He offered to send settlement agreement papers to her.000. even though we’re certain we would prevail.000. The employer’s lawyer told Monica’s lawyer that the employer was ready to settle the deal for the $100.there was little basis for the complaint. Look. Monica’s lawyer (She): Employer’s lawyer (He): She: I was surprised by your settlement documents. but said that fighting the charges would be a long. And the confidentiality clause is standard. The supervisor insisted that if the employer felt he had to settle. by this time. drawn-out. but it’s not standard when a complaint is formally withdrawn. then Monica had to acknowledge that the supervisor did nothing wrong. But the employer doesn’t want to go through the expense and publicity of a trial. found a new job and wanted compensation for “embarrassment” and lost wages in the amount of $100. and must agree not to tell anyone about the $100. and expensive matter.000 without actually having to prove anything. you didn’t mention in the agreement that in exchange for the $100. the supervisor says he did nothing wrong and that Monica just misinterpreted what he said.000. You’re just trying to make it seem as if your supervisor did nothing wrong. He’s happy to prove that in court.000. Monica had. Why’s that? Well. Withdrawing. my client is supposed to formally withdraw the complaint rather than just settle it. I’m He: She: He: Reaching Agreement 189 . even though you are paying Monica because we can prove he did do something wrong. It might be standard when there’s a settlement. She thinks the withdrawals and the secret settlement will be seen as some kind of admission on her part that she shouldn’t have brought the claim. settling—What difference does it make to her? She’s getting her $100.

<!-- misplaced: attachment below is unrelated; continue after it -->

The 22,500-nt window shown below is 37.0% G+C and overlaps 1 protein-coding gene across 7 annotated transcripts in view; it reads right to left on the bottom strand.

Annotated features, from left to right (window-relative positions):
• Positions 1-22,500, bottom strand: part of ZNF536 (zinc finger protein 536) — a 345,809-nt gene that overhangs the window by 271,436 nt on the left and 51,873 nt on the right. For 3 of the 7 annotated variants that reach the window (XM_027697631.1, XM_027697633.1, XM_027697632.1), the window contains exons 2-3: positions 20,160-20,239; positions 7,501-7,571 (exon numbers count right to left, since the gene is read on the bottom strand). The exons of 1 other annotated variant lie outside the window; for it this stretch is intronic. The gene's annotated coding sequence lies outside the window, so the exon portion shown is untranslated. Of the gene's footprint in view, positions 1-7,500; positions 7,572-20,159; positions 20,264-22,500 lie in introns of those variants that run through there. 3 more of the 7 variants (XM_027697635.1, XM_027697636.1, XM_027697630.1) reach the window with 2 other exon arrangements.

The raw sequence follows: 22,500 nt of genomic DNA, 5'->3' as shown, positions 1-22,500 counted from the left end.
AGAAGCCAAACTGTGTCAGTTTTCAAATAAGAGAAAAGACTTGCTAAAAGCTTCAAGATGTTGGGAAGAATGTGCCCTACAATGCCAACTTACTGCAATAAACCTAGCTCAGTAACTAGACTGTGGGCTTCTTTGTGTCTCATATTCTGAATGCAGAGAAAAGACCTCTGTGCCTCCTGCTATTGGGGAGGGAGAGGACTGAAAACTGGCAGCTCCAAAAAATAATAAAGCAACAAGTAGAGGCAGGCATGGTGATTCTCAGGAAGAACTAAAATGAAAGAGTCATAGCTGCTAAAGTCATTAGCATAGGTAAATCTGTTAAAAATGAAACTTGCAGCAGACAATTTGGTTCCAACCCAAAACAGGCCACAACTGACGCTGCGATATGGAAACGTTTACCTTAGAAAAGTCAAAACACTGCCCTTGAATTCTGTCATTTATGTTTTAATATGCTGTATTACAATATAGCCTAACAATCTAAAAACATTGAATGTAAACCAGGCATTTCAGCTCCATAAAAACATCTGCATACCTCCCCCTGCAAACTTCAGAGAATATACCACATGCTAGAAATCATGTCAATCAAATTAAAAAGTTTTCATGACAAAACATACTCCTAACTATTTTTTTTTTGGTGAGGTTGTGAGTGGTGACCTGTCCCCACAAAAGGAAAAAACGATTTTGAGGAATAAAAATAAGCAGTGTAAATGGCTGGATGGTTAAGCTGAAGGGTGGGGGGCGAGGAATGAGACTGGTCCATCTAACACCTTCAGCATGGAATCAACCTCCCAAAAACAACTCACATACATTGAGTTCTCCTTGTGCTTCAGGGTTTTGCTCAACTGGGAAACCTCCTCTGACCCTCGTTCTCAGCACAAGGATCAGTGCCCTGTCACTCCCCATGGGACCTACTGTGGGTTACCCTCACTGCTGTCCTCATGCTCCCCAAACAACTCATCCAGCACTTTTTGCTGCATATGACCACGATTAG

She: authorized to pay $200. but word did get out that a public agency paid $200. to his disadvantage. It was made clear that the employer had paid the additional $100.000 when all that was asked for was $100.000 and the conditions of the offer. There was a confidentiality agreement. Conclusion The decision by the employer’s lawyer to send a written agreement that did not reflect the actual agreement of the parties caused the negotiations to resume. 190 50 Practical Negotiation Tactics . I’ll take your offer back to her and let you know. but that’s under the same conditions—the claim must be formally withdrawn and Monica can never reveal the amount of the settlement. It would have been a better strategy in this situation to raise the issue of withdrawing the complaint during the actual negotiations.000 just to get the employee to “withdraw” the complaint.000. Monica accepted the $200.000.